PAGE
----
Gerrish et al U.S. Pat. No. 3,879,373 discusses extraction of pentosans from wheat bran. If any resulting fibrous product is obtained, it is not disclosed, nor is there any suggestion of the use of any of the resulting fibrous material.
Friese U.S. Pat. No. 3,970,712 discloses a four step process for hydrolizing oat husks to obtain D-(+)-xylose. The solid residue is described as a "foodstuff grade cellulose". But following the steps disclosed in this patent to ensure adequate recovery of xylose provides a cellulose which has a gritty mouth feel and poor water absorbancy. Since the disclosed process attempts to maximize xylose recovery, quality of the resulting residue is a secondary consideration at best. Further, the residue has an off color, gritty mouth feel and poor water absorbancy. The multiple steps required to obtain the residue is also prohibitively expensive.
Antrim U.S. Pat. No. 4,038,481 discloses the treatment of corn hulls to obtain various fractions. Again there is no disclosure that the remaining undigested material is suitable for use as dietary fiber.
Kickle et al U.S. Pat. No. 4,181,747 and Antrim U.S. Pat. No. 4,239,906 disclose obtaining cellulosic products from seed materials.
Dietary fiber for human consumption must have various physical properties to be commercially acceptable. These properties are of little or no concern when the fiber is used for animal consumption or is the by product of an extraction. Of course it must have a high concentration of dietary fiber. Otherwise the product would serve no purpose or would have to be added in such high concentrations as to be impractical. Since hemicellulose is dietary fiber, it is important not to remove this when forming dietary fiber. It is believed that the hemicellulose helps reduce serum cholesterol.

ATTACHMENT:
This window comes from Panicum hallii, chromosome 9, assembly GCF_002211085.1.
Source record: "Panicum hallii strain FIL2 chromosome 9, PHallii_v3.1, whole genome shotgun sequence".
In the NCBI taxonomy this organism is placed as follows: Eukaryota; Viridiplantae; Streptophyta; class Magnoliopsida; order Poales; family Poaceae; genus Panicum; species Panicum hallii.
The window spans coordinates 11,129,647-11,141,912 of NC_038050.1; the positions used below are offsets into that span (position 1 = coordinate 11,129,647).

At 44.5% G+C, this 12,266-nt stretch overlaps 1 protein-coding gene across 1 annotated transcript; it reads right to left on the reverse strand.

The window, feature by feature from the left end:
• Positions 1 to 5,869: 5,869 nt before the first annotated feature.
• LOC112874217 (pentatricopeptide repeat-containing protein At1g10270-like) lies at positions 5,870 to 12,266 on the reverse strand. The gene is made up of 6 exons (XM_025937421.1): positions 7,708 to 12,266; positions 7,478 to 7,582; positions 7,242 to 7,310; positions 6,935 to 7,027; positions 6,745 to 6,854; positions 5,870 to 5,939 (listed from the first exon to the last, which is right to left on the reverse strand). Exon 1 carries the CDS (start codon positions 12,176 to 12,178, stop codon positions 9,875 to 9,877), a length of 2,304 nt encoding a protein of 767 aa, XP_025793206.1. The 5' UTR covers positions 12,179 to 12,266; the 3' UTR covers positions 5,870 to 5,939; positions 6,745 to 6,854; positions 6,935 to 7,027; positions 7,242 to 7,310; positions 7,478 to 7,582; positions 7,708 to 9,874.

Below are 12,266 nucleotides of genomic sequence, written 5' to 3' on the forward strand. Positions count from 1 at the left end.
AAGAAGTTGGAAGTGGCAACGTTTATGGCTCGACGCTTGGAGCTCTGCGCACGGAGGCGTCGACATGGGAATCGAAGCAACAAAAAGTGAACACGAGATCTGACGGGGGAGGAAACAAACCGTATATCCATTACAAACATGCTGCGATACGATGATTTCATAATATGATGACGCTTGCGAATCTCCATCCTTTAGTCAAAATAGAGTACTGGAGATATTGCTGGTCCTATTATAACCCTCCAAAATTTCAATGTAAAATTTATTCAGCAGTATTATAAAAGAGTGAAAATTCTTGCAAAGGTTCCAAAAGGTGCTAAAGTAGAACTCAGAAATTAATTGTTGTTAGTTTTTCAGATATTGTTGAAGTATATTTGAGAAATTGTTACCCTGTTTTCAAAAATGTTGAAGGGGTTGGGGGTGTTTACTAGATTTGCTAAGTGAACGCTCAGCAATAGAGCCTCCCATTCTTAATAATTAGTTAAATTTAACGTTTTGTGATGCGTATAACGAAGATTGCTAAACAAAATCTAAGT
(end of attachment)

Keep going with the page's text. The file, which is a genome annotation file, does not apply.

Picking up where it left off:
The texture and mouth feel of the dietary fiber is also very important. If dietary fiber has a gritty feel, it will tend to alter the texture or mouth feel of any product to which it is added. This limits the percentage of dietary fiber which can be added to a product.
Water absorbancy is also important and is related to texture. A fiber which has a high rate of water absorbancy can be easily mixed and dispersed in a dough product. This permits addition of higher concentrations of dietary fiber. Also, this permits formation of a product which has a better mouth feel. Water absorbancy also improves the shelf life of the finished product. Physiologically water absorption is important to provide a stool softening effect reducing transit time and increasing bulk.
Thompson, U.S. Pat. No. 4,599,240 discloses a process of obtaining fibrous material from hulls of legumes such as soybean hulls. This process uses a complex bleaching process using chlorine gas with subsequent basic digestion. The reference indicates that this process is not applicable on a practical basis to wood, stalk portions of plants, or the husk portions of various cereal grains.